When you look at the twigs and branches of bare trees, do you ever see pentagrams?
I thought so. Me too.
It's March in Minnesota: there are certainly plenty of bare branches to be seen, and the random patterns that they form as they move in the wind keep making pentagrams. Looking out the window this morning, I actually saw the pentagram before I saw the branches, as if it were standing in the foreground of my visual field, between me and the tree. Weird.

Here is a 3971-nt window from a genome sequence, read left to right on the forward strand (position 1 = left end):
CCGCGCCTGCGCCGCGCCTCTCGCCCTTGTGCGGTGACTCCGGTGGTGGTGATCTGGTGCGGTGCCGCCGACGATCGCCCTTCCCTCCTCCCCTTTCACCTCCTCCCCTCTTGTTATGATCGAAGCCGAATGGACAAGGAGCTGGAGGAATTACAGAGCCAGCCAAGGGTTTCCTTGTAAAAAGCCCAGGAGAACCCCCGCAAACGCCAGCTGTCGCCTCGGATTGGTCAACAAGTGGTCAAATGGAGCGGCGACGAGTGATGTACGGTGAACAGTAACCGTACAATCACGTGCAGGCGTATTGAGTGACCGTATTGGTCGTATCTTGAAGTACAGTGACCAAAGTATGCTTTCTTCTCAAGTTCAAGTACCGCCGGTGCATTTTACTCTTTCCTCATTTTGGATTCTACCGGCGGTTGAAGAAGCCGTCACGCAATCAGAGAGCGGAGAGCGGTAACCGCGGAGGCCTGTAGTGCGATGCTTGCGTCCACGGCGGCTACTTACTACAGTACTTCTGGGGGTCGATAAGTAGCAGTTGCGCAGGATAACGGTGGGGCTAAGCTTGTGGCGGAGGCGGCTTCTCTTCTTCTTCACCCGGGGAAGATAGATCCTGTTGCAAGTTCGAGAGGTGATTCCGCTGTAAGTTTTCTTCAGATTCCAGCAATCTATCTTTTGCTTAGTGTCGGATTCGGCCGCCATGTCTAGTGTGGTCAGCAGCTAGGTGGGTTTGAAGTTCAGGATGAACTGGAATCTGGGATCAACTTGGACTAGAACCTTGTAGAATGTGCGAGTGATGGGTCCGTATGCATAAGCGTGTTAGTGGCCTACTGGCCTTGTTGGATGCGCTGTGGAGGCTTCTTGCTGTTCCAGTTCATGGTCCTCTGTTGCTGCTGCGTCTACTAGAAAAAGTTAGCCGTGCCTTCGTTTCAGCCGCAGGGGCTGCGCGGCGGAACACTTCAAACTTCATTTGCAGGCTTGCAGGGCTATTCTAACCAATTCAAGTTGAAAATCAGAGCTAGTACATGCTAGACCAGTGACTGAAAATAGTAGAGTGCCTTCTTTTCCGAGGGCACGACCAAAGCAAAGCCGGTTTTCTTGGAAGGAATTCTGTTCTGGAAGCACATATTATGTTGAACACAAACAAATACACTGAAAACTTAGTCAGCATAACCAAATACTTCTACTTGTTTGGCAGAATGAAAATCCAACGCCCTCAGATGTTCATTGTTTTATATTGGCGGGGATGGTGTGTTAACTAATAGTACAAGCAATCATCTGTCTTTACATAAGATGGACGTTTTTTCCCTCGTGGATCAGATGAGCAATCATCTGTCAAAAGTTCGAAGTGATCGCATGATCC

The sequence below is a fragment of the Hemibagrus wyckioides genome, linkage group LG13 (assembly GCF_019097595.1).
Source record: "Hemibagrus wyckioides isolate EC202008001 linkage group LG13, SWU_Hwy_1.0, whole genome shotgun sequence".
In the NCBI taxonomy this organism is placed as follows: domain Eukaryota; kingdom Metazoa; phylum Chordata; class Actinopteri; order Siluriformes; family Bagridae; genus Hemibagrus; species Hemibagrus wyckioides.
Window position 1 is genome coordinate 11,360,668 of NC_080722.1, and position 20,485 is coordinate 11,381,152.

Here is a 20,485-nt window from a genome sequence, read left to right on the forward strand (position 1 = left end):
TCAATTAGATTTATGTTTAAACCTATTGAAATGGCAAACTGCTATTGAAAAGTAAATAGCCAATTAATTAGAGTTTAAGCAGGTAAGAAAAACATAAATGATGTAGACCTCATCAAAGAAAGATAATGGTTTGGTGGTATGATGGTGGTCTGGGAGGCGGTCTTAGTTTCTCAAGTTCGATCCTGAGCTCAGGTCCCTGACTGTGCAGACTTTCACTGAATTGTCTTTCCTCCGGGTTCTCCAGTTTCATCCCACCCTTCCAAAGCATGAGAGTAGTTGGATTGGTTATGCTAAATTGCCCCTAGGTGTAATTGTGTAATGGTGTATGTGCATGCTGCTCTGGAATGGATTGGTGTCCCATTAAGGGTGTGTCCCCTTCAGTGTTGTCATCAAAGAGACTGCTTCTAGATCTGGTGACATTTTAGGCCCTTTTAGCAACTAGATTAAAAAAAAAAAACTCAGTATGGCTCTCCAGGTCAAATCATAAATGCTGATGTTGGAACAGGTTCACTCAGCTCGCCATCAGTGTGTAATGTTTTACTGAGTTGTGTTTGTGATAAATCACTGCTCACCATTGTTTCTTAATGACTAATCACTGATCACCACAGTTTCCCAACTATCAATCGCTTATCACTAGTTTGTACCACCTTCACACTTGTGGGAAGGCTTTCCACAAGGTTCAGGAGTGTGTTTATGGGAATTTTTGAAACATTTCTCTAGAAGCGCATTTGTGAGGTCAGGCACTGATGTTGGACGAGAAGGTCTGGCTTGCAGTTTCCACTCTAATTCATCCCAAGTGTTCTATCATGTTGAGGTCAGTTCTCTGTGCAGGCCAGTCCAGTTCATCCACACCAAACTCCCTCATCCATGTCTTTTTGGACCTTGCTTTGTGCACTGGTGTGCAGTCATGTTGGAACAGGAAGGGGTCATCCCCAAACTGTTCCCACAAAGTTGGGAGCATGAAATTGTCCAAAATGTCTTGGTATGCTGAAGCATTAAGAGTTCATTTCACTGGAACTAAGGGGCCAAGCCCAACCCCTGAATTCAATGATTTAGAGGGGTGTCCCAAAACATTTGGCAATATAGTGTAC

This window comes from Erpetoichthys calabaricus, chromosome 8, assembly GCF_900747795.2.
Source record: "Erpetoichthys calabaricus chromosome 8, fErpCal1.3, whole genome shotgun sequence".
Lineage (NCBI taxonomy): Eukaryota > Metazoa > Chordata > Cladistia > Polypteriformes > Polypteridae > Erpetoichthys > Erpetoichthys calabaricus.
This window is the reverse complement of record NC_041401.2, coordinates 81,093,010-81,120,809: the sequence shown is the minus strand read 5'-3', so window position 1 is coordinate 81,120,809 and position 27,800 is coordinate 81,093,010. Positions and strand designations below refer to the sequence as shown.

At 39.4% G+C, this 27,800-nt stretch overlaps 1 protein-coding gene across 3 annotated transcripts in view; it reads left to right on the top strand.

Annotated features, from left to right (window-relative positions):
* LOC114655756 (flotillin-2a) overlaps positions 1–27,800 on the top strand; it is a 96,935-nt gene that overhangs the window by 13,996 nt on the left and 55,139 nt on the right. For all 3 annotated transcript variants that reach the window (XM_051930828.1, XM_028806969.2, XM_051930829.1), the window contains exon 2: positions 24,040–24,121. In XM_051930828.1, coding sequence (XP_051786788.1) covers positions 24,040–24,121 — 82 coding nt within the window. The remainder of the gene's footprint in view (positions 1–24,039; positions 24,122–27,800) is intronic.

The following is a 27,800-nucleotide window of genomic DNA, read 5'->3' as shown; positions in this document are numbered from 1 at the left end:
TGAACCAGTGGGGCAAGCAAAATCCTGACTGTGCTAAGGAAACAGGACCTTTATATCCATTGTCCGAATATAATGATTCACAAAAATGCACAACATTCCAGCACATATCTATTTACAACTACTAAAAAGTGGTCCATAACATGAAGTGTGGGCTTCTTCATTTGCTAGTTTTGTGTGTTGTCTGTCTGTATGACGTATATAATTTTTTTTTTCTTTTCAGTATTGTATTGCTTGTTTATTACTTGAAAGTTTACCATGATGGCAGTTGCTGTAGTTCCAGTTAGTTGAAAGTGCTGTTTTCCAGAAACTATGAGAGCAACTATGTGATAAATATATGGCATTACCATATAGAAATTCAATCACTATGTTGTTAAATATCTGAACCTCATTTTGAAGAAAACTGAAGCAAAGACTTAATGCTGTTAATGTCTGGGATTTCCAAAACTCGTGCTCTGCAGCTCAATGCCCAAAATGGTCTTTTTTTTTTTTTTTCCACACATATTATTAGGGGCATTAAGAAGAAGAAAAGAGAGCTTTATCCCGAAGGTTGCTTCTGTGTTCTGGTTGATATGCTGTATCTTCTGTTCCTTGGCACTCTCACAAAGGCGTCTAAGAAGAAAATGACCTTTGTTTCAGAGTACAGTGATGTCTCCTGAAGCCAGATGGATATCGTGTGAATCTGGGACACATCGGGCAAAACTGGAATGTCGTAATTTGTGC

It's called pareidolia, literally “image instead of” (Greek eidôlon also gives us “idol”): the tendency of the human mind to interpret random stimuli meaningfully. Pareidolia is a type of apophenia, identifying patterns in random data. Our kind is really good at this; it's the basis, for example, of divination.
I used to wonder if it meant that I've been living in the broomstick ghetto too long. In Rosemary Edghill's novel The Book of Moons, one of our heroine's coven-sibs tells her, “Bast, you really need to get out more and read some history that doesn't have witches in it.”